NYC Proposes Trans Fat Ban

Published January 1, 2007

Trans fatty acids (TFAs) will soon be a thing of the past in New York City restaurants if the city’s Department of Public Health and Mental Hygiene gets its way. The city’s public health officials say it’s time for the substance to be banned from restaurant menus.

“New Yorkers are consuming a hazardous, artificial substance without their knowledge or consent,” New York City Health Commissioner Thomas R. Frieden said in a September 26 news release announcing the proposed ban. “While it may take some effort, restaurants can replace trans fat without changing the taste or cost of food. No one will miss it when it’s gone.”

The proposal calls for phasing out TFAs over 18 months. Restaurants would have six months to begin using oils, margarine, and shortening that have less than 0.5 grams of TFAs. After 18 months, all other items on the menu will have to match that.

A second element of the plan requires that restaurants post calorie counts on menus and menu boards.

Changing Recipes

Just minutes before New York City public health officials held an October 30 hearing to discuss the proposed ban, Kentucky Fried Chicken (KFC) announced plans to rid its menu of TFAs.

KFC officials said they will use low linolenic soybean oil instead; they plan to complete the conversion by April 2007. Some franchises in the chain have already begun using the new oil.

“This conversion follows more than two years of extensive testing to identify an oil that provides all the same delicious taste as our original recipes with zero grams of trans fat,” KFC Corporation President Gregg Dedrick announced in an October 30 news release. “The great news is that KFC’s Original Recipe and Extra Crispy chicken, along with the majority of our menu items at KFC, will have the same delicious taste with zero grams of trans fat. This is a win-win for our customers.”

TFAs, a product of partially hydrogenated oils, have been blamed for several health problems, including obesity and hypertension. Several studies show TFAs can raise bad cholesterol levels, lower good cholesterol, and clog arteries.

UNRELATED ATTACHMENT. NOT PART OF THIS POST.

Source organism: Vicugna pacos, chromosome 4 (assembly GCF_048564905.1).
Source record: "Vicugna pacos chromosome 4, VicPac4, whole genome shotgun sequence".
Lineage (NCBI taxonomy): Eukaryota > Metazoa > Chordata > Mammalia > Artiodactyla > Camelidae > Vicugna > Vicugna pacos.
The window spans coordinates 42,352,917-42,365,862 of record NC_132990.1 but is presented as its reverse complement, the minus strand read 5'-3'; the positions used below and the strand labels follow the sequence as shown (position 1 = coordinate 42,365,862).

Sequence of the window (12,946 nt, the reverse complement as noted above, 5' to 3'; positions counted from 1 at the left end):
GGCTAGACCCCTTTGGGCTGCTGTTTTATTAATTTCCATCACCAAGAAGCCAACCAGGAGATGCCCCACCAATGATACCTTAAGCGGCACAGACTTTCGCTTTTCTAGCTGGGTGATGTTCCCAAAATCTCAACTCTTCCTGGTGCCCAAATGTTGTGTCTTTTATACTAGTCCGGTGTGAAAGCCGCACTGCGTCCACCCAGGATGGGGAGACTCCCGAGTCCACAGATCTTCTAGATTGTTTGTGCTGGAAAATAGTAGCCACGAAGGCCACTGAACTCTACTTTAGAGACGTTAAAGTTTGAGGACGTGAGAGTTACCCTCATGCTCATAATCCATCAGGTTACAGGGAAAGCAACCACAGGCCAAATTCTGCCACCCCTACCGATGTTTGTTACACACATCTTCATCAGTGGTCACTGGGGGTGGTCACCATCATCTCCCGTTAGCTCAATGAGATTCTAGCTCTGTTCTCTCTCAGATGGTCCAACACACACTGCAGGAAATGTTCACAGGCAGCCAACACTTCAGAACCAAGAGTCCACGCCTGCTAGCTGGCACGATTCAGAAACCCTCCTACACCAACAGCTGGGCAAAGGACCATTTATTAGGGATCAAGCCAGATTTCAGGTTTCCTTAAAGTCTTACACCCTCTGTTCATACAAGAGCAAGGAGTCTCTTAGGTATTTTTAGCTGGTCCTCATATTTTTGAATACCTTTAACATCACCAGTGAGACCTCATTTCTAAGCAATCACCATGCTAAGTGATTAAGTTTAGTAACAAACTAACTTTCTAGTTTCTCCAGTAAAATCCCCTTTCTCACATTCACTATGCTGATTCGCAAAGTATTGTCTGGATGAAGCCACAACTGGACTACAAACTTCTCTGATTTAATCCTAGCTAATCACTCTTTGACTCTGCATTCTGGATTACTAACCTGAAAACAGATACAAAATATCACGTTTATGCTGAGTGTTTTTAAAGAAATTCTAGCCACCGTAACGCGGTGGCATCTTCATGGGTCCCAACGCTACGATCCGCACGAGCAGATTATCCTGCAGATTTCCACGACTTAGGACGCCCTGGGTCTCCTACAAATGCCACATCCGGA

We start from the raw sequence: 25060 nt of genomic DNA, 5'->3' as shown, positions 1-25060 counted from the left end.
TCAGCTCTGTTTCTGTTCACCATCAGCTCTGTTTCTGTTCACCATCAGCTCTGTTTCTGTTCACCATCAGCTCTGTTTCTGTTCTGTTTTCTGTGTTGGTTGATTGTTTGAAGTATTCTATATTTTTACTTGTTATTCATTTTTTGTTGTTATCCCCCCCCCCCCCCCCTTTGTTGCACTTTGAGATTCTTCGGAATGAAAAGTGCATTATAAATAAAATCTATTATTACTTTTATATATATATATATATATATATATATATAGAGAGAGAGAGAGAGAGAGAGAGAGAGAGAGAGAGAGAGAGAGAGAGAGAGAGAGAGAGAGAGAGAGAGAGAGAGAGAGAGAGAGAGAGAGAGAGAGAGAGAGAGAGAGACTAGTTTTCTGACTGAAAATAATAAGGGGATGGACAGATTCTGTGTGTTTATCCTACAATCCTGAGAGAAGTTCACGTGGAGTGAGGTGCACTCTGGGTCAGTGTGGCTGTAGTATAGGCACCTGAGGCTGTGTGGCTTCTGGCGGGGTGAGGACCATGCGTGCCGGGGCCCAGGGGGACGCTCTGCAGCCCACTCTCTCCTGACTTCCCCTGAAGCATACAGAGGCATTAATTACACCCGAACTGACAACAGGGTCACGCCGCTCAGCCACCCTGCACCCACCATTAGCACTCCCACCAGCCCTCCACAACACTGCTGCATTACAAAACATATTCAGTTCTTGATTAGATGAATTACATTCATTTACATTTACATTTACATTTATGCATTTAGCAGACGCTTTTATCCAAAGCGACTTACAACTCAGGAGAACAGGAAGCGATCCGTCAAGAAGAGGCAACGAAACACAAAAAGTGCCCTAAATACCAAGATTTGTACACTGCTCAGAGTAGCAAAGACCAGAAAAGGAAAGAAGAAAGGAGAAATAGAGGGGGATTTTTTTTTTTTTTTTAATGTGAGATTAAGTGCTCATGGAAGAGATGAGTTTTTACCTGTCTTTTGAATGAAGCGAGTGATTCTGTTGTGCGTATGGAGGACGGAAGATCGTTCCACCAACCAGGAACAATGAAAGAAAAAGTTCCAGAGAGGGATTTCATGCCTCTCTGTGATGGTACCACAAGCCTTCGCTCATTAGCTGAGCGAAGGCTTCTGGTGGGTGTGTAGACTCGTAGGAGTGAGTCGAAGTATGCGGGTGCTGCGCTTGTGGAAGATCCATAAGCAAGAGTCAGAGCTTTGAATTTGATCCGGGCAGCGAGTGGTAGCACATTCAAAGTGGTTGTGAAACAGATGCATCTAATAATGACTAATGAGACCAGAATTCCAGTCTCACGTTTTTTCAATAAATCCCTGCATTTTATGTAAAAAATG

Weighing Importance

But not everyone is convinced that forcing recipe changes is the right way to battle obesity and its related conditions.

“There is no relation between trans fat and obesity,” said Dr. Elizabeth Whelan, president of the American Council on Science and Health, a Manhattan-based consumer-education nonprofit focused on health and lifestyle issues.

“That idea has been a major catalyst to this movement. But trans fats have nine calories per gram, just like any other fat, regardless if they are saturated or not,” Whelan said. “That means there is no caloric difference between oils containing trans fats and those that don’t. Caloric intake is what’s most important when it comes to losing weight and reducing the risk of heart disease.”

Whelan says education is the key to beating the country’s obesity epidemic. She believes simply posting warning signs on food and ridding restaurants of TFAs will make little difference if people don’t know the importance of counting calories, exercising, and not smoking.

“She’s right in the sense that it is not a total solution; I could not agree with her more,” said Steven Joseph, CEO of, LLC and, Inc.–two Web sites aimed at forcing the food and restaurant industries to rid themselves of TFAs–who attended the city’s hearing. “But does that mean you don’t solve any of the problems? To criticize and say it does not solve all 10 problems doesn’t get us anywhere.”

Sliding Downhill

Whelan said the main point is that government interference in restaurant food preparation is an increasing problem.

“There’s a growing trend of government getting involved in controlling chronic disease,” Whelan explained. “Government was integral in diminishing communicable disease. Now they are saying, ‘That’s done, so let’s do the same with chronic disease.’

“The problem is these are diseases that involve personal choice,” Whelan continued. “That’s different than putting chlorine in the water.”

Even before the New York City proposal, the federal government began taking steps to decrease the amount of TFAs Americans consume.

In early 2006 the U.S. Food and Drug Administration began requiring manufacturers to list the amount of TFAs on food labels. Under those regulations, foods that contain less than 0.5 grams of TFAs per serving can be labeled as trans fat free. Some companies are now using olestra, olive, soybean, sunflower, and canola oils as alternatives.

Chicago is also considering banning TFAs in restaurant fare.

Aricka T. Flowers ([email protected]) is a freelance writer in Chicago.

For more information …

“Trans Fatty Acids and Heart Disease,” by Kathleen Meister, M.A., American Council on Science and Health, October 30, 2006,